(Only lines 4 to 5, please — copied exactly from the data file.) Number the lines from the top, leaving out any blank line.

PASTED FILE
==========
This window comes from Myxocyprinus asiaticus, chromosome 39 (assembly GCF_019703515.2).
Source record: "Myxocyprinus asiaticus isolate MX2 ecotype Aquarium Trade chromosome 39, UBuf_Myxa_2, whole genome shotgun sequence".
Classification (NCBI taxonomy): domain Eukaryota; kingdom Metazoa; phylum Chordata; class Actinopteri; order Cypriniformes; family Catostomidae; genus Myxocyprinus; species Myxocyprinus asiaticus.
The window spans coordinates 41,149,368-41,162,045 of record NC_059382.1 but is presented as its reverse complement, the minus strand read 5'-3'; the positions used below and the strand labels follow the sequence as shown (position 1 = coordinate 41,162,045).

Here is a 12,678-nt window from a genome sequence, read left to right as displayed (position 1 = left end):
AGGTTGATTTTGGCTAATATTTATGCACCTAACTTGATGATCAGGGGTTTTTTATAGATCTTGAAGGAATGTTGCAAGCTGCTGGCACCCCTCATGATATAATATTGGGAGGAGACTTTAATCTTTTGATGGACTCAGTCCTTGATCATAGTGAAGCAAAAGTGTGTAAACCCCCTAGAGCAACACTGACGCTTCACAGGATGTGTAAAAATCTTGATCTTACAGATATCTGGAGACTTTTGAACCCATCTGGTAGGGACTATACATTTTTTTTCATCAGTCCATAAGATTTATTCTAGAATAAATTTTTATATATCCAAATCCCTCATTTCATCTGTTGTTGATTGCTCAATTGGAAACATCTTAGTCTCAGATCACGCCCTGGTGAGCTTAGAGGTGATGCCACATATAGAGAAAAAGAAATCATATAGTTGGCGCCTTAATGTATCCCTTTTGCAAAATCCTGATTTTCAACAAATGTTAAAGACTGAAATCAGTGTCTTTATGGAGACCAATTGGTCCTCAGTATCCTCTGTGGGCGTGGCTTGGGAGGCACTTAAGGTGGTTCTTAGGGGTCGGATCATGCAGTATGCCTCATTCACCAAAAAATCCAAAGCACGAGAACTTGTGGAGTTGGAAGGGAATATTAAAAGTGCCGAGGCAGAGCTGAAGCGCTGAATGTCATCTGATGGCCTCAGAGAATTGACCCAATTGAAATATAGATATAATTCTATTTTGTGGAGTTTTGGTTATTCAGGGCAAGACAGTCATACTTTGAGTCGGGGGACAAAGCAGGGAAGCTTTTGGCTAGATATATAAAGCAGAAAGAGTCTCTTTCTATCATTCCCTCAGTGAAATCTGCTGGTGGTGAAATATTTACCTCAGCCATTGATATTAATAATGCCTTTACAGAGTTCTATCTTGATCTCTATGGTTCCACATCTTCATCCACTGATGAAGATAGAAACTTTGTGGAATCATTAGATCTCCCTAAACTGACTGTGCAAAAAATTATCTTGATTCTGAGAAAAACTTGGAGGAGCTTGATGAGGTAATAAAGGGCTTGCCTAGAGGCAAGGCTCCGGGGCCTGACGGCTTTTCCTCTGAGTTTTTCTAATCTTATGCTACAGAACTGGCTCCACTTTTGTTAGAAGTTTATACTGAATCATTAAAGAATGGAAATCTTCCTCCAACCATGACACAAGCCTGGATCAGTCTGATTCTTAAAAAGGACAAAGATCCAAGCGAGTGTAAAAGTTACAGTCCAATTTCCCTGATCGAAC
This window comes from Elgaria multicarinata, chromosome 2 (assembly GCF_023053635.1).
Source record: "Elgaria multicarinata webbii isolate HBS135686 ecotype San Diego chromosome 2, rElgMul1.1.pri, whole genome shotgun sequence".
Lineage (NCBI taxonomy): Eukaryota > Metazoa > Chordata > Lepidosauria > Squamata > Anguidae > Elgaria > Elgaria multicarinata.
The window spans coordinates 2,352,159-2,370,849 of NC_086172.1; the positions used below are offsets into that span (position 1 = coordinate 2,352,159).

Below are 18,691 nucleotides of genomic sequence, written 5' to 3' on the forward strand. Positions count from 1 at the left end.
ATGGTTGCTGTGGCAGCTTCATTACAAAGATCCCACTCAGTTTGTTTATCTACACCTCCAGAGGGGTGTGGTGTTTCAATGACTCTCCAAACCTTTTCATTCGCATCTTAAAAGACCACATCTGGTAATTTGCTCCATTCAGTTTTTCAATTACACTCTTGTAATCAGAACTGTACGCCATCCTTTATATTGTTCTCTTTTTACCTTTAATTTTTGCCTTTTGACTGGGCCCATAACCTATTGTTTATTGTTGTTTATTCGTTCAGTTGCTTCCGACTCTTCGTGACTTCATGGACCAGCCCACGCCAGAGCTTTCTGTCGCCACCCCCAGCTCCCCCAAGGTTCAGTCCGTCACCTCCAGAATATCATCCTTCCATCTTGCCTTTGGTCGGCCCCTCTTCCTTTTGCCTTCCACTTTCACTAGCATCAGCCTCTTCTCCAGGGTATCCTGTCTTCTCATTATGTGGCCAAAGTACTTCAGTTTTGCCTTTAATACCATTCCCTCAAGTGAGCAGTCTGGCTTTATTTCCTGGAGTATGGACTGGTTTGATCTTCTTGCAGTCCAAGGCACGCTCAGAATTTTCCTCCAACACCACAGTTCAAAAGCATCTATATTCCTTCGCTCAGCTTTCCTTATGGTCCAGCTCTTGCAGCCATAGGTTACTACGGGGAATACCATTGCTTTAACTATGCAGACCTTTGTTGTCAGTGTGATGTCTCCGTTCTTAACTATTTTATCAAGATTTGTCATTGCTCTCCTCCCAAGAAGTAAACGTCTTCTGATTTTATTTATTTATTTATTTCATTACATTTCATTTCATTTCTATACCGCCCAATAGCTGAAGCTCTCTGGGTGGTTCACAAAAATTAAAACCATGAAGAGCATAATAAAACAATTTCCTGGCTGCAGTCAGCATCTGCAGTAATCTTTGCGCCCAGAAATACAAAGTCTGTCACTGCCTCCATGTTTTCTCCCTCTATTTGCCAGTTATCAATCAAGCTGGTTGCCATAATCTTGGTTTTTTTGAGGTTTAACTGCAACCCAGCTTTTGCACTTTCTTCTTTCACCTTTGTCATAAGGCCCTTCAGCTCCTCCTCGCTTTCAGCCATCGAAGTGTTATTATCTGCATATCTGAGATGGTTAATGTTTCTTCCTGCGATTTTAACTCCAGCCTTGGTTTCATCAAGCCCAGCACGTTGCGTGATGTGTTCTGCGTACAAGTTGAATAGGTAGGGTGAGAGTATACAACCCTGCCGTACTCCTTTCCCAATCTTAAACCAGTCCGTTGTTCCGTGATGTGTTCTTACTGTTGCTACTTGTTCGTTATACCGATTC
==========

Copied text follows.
The window spans coordinates 41,149,368-41,162,045 of record NC_059382.1 but is presented as its reverse complement, the minus strand read 5'-3'; the positions used below and the strand labels follow the sequence as shown (position 1 = coordinate 41,162,045).

Here is a 12,678-nt window from a genome sequence, read left to right as displayed (position 1 = left end):